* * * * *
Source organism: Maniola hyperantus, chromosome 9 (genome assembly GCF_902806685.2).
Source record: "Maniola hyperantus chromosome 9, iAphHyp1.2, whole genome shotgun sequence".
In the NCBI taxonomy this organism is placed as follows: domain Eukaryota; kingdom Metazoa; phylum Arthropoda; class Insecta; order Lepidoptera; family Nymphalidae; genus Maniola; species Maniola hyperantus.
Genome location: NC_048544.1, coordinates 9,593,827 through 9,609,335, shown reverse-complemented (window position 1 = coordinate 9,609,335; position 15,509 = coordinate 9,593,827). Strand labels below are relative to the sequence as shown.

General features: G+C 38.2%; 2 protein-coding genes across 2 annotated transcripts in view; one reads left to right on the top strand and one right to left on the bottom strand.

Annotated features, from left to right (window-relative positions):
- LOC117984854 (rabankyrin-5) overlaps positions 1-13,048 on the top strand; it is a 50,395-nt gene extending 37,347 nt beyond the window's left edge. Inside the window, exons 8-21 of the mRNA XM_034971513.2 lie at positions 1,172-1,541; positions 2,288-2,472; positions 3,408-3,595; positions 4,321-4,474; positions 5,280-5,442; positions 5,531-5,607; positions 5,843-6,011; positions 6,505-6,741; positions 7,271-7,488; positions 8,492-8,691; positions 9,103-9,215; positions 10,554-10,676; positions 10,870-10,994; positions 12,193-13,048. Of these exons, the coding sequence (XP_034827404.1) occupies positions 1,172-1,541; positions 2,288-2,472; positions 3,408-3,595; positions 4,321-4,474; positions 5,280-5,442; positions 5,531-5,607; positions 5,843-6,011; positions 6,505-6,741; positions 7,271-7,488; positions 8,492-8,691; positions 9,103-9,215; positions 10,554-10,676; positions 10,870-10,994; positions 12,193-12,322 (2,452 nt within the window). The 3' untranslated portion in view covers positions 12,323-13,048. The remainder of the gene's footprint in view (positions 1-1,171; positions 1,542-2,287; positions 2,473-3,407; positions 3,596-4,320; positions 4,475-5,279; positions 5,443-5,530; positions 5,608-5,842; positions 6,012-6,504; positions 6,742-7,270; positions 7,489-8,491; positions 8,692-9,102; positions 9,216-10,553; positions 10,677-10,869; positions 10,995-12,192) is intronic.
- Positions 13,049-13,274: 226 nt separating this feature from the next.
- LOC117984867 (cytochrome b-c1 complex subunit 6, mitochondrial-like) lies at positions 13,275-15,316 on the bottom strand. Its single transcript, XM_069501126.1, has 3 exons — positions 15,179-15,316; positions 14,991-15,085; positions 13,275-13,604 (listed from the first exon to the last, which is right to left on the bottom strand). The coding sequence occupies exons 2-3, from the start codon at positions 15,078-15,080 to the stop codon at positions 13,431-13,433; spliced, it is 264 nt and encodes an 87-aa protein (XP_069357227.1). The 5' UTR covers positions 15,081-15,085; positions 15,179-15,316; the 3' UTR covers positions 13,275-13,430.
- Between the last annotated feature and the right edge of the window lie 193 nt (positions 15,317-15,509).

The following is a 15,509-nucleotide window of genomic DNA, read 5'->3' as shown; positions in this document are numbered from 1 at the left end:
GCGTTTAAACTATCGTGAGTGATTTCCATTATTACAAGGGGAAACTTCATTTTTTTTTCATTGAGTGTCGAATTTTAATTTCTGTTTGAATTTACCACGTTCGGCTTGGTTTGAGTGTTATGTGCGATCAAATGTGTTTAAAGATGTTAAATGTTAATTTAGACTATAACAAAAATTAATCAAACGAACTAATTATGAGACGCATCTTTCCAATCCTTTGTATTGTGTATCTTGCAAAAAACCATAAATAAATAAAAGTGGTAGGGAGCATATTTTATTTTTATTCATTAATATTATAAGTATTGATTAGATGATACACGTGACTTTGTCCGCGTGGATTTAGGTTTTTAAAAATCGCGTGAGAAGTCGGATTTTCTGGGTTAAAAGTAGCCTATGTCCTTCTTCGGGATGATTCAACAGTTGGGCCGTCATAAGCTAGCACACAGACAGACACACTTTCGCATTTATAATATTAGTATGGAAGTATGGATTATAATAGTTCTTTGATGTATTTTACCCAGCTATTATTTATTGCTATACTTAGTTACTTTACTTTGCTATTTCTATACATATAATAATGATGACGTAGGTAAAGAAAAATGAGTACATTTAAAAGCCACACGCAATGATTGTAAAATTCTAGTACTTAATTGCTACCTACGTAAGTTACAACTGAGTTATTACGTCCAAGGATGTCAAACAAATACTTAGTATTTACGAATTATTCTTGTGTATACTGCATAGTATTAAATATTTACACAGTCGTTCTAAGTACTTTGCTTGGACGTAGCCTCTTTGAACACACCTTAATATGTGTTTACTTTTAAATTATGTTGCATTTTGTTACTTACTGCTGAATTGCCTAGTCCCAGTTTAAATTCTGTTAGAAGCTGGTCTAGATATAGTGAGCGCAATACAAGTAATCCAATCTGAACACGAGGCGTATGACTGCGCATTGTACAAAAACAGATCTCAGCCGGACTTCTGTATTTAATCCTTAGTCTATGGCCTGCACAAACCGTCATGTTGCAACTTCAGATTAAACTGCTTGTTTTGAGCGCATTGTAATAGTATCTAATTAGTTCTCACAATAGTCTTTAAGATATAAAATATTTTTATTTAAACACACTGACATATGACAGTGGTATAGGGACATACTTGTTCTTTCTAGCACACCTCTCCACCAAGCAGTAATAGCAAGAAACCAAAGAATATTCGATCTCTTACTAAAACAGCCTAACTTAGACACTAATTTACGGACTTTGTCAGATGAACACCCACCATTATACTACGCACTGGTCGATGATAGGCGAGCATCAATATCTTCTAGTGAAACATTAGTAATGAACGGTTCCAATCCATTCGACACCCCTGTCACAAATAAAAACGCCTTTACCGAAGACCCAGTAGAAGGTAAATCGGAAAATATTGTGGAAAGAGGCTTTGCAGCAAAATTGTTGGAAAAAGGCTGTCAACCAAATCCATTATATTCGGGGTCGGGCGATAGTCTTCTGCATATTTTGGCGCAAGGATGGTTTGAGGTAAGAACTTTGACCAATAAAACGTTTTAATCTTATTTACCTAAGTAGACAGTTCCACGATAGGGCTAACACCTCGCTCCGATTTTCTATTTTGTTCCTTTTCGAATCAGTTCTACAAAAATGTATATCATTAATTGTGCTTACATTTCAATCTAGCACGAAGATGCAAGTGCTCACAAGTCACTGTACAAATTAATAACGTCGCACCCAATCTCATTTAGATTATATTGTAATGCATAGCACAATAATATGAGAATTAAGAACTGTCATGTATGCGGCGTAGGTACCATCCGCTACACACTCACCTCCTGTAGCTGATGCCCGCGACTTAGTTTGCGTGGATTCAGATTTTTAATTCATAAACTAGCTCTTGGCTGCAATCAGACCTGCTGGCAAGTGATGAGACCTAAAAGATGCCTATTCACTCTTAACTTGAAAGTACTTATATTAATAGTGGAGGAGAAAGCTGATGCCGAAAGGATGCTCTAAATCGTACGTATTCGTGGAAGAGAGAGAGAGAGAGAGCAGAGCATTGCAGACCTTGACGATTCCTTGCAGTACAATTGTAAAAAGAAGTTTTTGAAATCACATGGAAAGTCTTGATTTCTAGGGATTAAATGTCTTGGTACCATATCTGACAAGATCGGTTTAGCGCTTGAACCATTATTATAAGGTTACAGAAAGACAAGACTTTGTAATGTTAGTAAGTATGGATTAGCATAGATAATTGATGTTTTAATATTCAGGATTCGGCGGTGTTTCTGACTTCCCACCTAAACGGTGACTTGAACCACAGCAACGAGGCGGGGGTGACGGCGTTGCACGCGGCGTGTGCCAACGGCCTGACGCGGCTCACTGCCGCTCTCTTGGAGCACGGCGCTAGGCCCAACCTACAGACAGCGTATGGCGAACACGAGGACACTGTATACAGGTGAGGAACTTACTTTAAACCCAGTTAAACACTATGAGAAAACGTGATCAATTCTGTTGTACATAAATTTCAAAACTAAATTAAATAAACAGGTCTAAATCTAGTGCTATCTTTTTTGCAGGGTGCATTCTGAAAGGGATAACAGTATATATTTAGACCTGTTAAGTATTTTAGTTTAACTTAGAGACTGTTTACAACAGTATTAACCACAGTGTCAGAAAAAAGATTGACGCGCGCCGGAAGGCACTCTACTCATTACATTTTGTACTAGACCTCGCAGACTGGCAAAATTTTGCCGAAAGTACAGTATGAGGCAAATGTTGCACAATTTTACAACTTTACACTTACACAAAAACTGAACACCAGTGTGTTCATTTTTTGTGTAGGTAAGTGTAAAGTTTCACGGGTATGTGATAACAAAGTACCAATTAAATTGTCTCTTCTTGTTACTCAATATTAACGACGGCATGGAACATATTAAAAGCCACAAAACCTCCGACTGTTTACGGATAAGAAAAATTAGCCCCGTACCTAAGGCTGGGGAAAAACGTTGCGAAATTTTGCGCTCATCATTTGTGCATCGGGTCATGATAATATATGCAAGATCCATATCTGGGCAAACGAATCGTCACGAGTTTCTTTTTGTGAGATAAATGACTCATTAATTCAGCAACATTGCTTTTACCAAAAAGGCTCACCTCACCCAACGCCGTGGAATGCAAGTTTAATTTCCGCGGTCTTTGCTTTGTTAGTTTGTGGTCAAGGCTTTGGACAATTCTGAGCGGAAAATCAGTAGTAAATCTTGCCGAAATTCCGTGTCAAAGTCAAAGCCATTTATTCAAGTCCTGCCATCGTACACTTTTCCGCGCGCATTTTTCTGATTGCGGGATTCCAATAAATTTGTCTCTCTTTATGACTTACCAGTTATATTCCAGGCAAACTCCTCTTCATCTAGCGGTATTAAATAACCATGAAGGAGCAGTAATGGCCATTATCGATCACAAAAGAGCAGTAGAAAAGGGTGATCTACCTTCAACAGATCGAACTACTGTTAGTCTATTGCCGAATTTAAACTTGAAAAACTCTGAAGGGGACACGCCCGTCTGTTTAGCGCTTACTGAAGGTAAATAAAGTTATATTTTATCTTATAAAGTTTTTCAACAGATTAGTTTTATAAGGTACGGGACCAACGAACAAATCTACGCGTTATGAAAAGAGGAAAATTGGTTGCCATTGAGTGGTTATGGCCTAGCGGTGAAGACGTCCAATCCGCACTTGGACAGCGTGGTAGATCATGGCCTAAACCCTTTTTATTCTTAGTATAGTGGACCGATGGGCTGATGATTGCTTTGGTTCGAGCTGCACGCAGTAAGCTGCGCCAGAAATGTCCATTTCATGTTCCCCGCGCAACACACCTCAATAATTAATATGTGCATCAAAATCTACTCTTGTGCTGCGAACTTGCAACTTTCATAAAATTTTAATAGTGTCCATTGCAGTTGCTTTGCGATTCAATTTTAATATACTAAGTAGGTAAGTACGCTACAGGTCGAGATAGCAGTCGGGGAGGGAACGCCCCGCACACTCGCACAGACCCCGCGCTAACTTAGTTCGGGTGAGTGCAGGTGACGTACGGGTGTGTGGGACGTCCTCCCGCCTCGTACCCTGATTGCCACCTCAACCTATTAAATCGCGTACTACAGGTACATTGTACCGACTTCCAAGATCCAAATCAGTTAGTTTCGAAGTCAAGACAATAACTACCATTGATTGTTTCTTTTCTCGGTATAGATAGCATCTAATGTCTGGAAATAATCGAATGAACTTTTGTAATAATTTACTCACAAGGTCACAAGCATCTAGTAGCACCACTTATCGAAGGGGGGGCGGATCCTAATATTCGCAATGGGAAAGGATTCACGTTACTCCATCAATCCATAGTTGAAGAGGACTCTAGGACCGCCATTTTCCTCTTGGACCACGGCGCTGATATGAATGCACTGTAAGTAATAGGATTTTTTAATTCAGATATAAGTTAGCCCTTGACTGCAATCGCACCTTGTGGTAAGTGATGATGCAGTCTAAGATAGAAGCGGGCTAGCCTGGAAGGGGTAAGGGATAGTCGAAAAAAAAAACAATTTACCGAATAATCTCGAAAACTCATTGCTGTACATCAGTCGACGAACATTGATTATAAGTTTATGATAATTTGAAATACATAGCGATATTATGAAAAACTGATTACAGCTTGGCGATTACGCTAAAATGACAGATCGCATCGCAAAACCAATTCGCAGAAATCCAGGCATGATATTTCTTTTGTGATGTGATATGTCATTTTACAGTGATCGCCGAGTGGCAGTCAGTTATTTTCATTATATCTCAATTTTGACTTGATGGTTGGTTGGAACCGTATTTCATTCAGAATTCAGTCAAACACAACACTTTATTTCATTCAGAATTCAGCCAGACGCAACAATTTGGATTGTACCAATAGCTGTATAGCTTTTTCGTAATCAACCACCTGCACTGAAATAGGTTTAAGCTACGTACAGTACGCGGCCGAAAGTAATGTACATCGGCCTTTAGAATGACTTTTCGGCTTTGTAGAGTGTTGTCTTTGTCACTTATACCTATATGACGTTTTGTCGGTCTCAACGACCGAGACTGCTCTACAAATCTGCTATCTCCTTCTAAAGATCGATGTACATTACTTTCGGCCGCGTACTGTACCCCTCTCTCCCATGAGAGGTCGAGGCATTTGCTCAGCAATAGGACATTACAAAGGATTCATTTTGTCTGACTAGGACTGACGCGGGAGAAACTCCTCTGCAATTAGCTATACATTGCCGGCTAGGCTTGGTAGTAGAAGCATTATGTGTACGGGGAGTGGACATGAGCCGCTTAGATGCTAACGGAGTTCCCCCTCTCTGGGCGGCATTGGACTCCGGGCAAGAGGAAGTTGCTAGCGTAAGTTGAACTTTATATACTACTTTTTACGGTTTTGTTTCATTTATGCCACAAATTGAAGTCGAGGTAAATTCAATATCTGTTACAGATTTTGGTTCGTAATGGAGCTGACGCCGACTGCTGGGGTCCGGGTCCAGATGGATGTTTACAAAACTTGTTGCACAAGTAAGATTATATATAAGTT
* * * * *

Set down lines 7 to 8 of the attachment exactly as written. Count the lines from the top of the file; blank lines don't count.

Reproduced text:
- LOC117984854 (rabankyrin-5) overlaps positions 1-13,048 on the top strand; it is a 50,395-nt gene extending 37,347 nt beyond the window's left edge. Inside the window, exons 8-21 of the mRNA XM_034971513.2 lie at positions 1,172-1,541; positions 2,288-2,472; positions 3,408-3,595; positions 4,321-4,474; positions 5,280-5,442; positions 5,531-5,607; positions 5,843-6,011; positions 6,505-6,741; positions 7,271-7,488; positions 8,492-8,691; positions 9,103-9,215; positions 10,554-10,676; positions 10,870-10,994; positions 12,193-13,048. Of these exons, the coding sequence (XP_034827404.1) occupies positions 1,172-1,541; positions 2,288-2,472; positions 3,408-3,595; positions 4,321-4,474; positions 5,280-5,442; positions 5,531-5,607; positions 5,843-6,011; positions 6,505-6,741; positions 7,271-7,488; positions 8,492-8,691; positions 9,103-9,215; positions 10,554-10,676; positions 10,870-10,994; positions 12,193-12,322 (2,452 nt within the window). The 3' untranslated portion in view covers positions 12,323-13,048. The remainder of the gene's footprint in view (positions 1-1,171; positions 1,542-2,287; positions 2,473-3,407; positions 3,596-4,320; positions 4,475-5,279; positions 5,443-5,530; positions 5,608-5,842; positions 6,012-6,504; positions 6,742-7,270; positions 7,489-8,491; positions 8,692-9,102; positions 9,216-10,553; positions 10,677-10,869; positions 10,995-12,192) is intronic.
- Positions 13,049-13,274: 226 nt separating this feature from the next.